There's oodles of action in Nick Park and Steve Box's Wallace & Gromit: The Curse of the Were-Rabbit, about the attempts of a daffy English inventor and his stoic, smarter dog to rid their home village of a vegetable-ravaging monster. Wallace, the man, scoops up rabbits by the hundreds in his mighty Bun-Vac 6000 ("It blows and sucks"). Gromit, the pooch, gets involved in some World War I--style aerial combat with another canine--a real dogfight. At film's end, the heroine, Lady Tottington, and the dread Were-Rabbit have a housetop confrontation worthy of (i.e., stolen from) King Kong. The whole rollicking adventure zips along a mile a minute.
And a second a day. That's about as much of this stop-motion animation epic as any one of the film's 30 animators at Aardman Studios in Bristol, England, could produce. Stop motion, as used in Tim Burton's Corpse Bride and Park's 2000 hit Chicken Run, is essentially a series of still photographs (running through the movie projector at 24 frames a second), and each tableau, which may contain dozens of Plasticine characters, must be posed and shot before the next one is begun. The animator's job is to get the humor and humanity in each shot. "Sometimes it's just the way Gromit moves his head," says Park. "There's a million ways he can look up, and [you're in trouble] if it's not just right and doesn't capture what you're after." The 85-min. Were-Rabbit has 122,400 shots, which explains why this mini-masterpiece took five years to make.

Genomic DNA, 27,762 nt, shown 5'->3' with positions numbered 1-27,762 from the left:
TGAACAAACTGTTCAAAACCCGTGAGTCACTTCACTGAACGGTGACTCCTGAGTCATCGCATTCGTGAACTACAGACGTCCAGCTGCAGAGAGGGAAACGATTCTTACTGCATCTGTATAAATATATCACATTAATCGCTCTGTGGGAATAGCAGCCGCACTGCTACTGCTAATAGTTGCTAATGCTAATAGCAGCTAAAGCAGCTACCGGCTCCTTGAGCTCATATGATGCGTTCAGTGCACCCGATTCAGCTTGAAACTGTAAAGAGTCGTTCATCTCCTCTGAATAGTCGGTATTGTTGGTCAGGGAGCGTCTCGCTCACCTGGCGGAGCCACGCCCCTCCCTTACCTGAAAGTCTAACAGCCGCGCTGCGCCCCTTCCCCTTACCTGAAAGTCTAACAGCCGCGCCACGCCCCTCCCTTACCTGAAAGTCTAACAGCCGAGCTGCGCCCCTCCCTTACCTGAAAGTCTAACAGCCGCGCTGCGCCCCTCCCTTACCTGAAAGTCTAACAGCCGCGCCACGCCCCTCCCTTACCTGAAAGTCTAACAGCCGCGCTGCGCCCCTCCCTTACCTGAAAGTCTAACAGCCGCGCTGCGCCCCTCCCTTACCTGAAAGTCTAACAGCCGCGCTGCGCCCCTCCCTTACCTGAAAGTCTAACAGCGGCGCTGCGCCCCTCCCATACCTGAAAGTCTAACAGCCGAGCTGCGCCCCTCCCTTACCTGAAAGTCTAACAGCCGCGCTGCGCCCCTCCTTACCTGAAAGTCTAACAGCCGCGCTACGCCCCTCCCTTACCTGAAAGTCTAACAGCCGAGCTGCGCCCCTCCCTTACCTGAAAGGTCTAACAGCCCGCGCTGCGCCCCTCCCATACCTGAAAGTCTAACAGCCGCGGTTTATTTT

The final work justifies every meticulous, monastic, masochistic effort. For longtime Gromit groupies and Wallace-y wonks, who know the pair from their early films A Grand Day Out, The Wrong Trousers and A Close Shave (the last two won Oscars for Best Animated Short), the new film proves that this endearingly odd couple can carry a feature-length film with easy poise. Newcomers will be charmed by the characters, then drawn into the suspense as a man is transformed into a killer bunny in a scene scarier--and even funnier--than Oliver Reed's hirsute metamorphoses in the old Hammer Studios' horror movie The Curse of the Werewolf. And the kids will giggle with pride as they spot the furtive gags, like the magazine hidden by the town's vicar (Pro Nun Wrestling) or the name of the author of a book on animal wounds (Claude Savagely).
The earlier films established Wallace (voiced by veteran Brit character actor Peter Sallis) as a vague, cheerful bachelor, whose obsession for dreaming up elaborate contraptions almost equals his fondness for cheese. (Wallace's bookshelf, as seen in Were-Rabbit, contains such volumes as East of Edam, Brie Encounter and Fromage to Eternity.) Gromit, his master's fretful servant and savior, is mute. He conveys his always justified anxiety via minute twitches of the most eloquent movie eyebrows since Groucho's. At the climax of each film, Wallace's handyman hubris has put the duo in an awful dilemma that can be resolved only with a thrilling chase. Domesticity restored!